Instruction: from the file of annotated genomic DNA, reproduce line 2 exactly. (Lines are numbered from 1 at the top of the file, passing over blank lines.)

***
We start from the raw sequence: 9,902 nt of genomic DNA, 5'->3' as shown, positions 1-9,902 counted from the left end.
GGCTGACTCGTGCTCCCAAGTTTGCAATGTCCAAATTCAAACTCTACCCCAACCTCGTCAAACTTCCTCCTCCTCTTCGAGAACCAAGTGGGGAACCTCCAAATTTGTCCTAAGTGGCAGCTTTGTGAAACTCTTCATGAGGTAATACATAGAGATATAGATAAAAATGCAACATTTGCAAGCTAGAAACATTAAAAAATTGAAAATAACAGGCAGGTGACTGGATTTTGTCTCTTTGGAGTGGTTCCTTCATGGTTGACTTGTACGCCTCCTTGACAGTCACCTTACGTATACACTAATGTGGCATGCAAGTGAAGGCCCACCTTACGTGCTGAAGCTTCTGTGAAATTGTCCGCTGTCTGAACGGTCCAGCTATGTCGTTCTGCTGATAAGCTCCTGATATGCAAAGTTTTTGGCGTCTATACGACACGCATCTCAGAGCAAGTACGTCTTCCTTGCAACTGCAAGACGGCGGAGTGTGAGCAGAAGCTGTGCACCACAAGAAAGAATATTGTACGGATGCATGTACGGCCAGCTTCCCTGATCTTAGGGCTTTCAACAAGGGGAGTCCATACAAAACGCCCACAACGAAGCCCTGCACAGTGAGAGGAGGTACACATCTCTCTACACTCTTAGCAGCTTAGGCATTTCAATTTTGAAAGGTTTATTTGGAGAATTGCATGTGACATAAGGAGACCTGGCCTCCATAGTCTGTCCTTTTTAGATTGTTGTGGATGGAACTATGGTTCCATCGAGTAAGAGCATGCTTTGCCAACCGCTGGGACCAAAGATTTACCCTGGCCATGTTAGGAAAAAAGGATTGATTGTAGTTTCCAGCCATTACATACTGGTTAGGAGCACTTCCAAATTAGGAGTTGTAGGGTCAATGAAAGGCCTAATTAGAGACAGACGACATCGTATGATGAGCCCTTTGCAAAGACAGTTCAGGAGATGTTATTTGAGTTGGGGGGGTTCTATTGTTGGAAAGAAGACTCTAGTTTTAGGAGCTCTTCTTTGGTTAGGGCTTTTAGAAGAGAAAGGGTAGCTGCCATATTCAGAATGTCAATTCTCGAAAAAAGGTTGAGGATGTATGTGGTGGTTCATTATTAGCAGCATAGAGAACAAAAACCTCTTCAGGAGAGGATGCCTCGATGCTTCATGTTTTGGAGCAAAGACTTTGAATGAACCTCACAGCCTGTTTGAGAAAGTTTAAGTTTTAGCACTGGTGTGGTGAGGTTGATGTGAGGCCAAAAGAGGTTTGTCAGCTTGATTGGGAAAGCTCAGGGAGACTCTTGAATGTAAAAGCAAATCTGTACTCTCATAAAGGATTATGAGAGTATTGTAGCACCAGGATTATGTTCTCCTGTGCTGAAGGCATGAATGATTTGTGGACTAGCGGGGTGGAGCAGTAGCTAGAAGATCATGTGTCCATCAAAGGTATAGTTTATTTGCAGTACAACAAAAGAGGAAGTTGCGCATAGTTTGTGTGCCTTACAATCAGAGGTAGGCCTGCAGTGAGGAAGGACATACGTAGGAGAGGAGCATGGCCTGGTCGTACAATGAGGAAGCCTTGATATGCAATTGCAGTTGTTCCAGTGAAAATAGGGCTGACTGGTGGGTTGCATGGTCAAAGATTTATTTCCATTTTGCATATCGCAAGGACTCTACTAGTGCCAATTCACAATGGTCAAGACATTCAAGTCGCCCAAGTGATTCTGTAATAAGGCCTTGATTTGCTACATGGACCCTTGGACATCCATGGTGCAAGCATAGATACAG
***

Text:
GGCTGACTCGTGCTCCCAAGTTTGCAATGTCCAAATTCAAACTCTACCCCAACCTCGTCAAACTTCCTCCTCCTCTTCGAGAACCAAGTGGGGAACCTCCAAATTTGTCCTAAGTGGCAGCTTTGTGAAACTCTTCATGAGGTAATACATAGAGATATAGATAAAAATGCAACATTTGCAAGCTAGAAACATTAAAAAATTGAAAATAACAGGCAGGTGACTGGATTTTGTCTCTTTGGAGTGGTTCCTTCATGGTTGACTTGTACGCCTCCTTGACAGTCACCTTACGTATACACTAATGTGGCATGCAAGTGAAGGCCCACCTTACGTGCTGAAGCTTCTGTGAAATTGTCCGCTGTCTGAACGGTCCAGCTATGTCGTTCTGCTGATAAGCTCCTGATATGCAAAGTTTTTGGCGTCTATACGACACGCATCTCAGAGCAAGTACGTCTTCCTTGCAACTGCAAGACGGCGGAGTGTGAGCAGAAGCTGTGCACCACAAGAAAGAATATTGTACGGATGCATGTACGGCCAGCTTCCCTGATCTTAGGGCTTTCAACAAGGGGAGTCCATACAAAACGCCCACAACGAAGCCCTGCACAGTGAGAGGAGGTACACATCTCTCTACACTCTTAGCAGCTTAGGCATTTCAATTTTGAAAGGTTTATTTGGAGAATTGCATGTGACATAAGGAGACCTGGCCTCCATAGTCTGTCCTTTTTAGATTGTTGTGGATGGAACTATGGTTCCATCGAGTAAGAGCATGCTTTGCCAACCGCTGGGACCAAAGATTTACCCTGGCCATGTTAGGAAAAAAGGATTGATTGTAGTTTCCAGCCATTACATACTGGTTAGGAGCACTTCCAAATTAGGAGTTGTAGGGTCAATGAAAGGCCTAATTAGAGACAGACGACATCGTATGATGAGCCCTTTGCAAAGACAGTTCAGGAGATGTTATTTGAGTTGGGGGGGTTCTATTGTTGGAAAGAAGACTCTAGTTTTAGGAGCTCTTCTTTGGTTAGGGCTTTTAGAAGAGAAAGGGTAGCTGCCATATTCAGAATGTCAATTCTCGAAAAAAGGTTGAGGATGTATGTGGTGGTTCATTATTAGCAGCATAGAGAACAAAAACCTCTTCAGGAGAGGATGCCTCGATGCTTCATGTTTTGGAGCAAAGACTTTGAATGAACCTCACAGCCTGTTTGAGAAAGTTTAAGTTTTAGCACTGGTGTGGTGAGGTTGATGTGAGGCCAAAAGAGGTTTGTCAGCTTGATTGGGAAAGCTCAGGGAGACTCTTGAATGTAAAAGCAAATCTGTACTCTCATAAAGGATTATGAGAGTATTGTAGCACCAGGATTATGTTCTCCTGTGCTGAAGGCATGAATGATTTGTGGACTAGCGGGGTGGAGCAGTAGCTAGAAGATCATGTGTCCATCAAAGGTATAGTTTATTTGCAGTACAACAAAAGAGGAAGTTGCGCATAGTTTGTGTGCCTTACAATCAGAGGTAGGCCTGCAGTGAGGAAGGACATACGTAGGAGAGGAGCATGGCCTGGTCGTACAATGAGGAAGCCTTGATATGCAATTGCAGTTGTTCCAGTGAAAATAGGGCTGACTGGTGGGTTGCATGGTCAAAGATTTATTTCCATTTTGCATATCGCAAGGACTCTACTAGTGCCAATTCACAATGGTCAAGACATTCAAGTCGCCCAAGTGATTCTGTAATAAGGCCTTGATTTGCTACATGGACCCTTGGACATCCATGGTGCAAGCATAGATACAG